Assemble ingredients in a stainless steel bowl and after thoroughly mixing, let sit for 15 minutes. Heat on low for 45 minutes. Cool down before storing overnight.
Unlike pizza dough or bread dough, this dough, filled with artery-blocking sour cream, rolls out fairly easily and stays where you put it. That’s good because otherwise trying to shape it into a 14 x 14 rectangle (as directed by KA) would be impossible. As it was, I needed a ruler, which made me feel silly, because all I had was my daughter’s wooden school ruler. Dusting the counter with flour was a requirement and I did have to re-roll the whole thing a few times to correct for shape, thickness and other problems. Once I cut out 8 3.5 squares (mas o menos) I was ready to add the filling. I had read of lot from make your own Pop-Tart pioneers about how once they made their creations they were sad with the final product because there wasn’t enough filling. I made sure that didn’t happen. I filled them to the edge, which was practically their breaking point, especially given the thin and erratically shaped dough squares I was working with.
Pop Tarts, Make Your Own: I realize at this point that I may not have the OCD required to be a professional baker
Topping (not the glaze)
- 1 large egg, beaten
- 1 tablespoon of water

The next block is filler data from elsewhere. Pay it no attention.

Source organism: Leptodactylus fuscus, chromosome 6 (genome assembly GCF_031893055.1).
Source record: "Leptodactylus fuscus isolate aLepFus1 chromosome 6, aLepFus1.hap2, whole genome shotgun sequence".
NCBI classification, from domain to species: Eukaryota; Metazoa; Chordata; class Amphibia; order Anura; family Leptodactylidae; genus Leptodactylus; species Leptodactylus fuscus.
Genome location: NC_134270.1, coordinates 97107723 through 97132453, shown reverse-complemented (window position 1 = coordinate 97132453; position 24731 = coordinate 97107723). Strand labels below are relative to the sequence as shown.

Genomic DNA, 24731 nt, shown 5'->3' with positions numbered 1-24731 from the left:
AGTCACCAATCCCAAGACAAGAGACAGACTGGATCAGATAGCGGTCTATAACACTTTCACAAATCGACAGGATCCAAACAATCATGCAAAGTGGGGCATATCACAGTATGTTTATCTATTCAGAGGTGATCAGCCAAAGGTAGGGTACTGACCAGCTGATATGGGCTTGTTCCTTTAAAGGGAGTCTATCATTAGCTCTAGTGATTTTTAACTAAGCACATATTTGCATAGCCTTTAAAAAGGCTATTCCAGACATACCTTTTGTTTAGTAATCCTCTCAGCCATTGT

- white sparkling sugar, for garnish
I did apply the egg wash and shimmering sugar because at that point I was in doubt about finding a good glaze. Ultimately, I glazed over it and it was fine.
I put them in the over at 425 degrees for 20 minutes. They came out beautifully golden, but a few of them ‘bled’ due to improper sealing and forking. I cooled them on the baking rack while I made the glaze. The recipe I found, from food.com, was substantially similar to all the other recipes I found about a hardening glaze. Many of them called for almond extract, which I never use (due to a tragic marzipan incident in my youth) and some called for lemon, which I also avoided. Ultimately, it has to have a taste so I added a small amount of salt and vanilla. It also has to be ‘drippable’ (read: maybe add more milk) to make it work. The corn syrup may seize up in your mixer, so be prepared to work fast.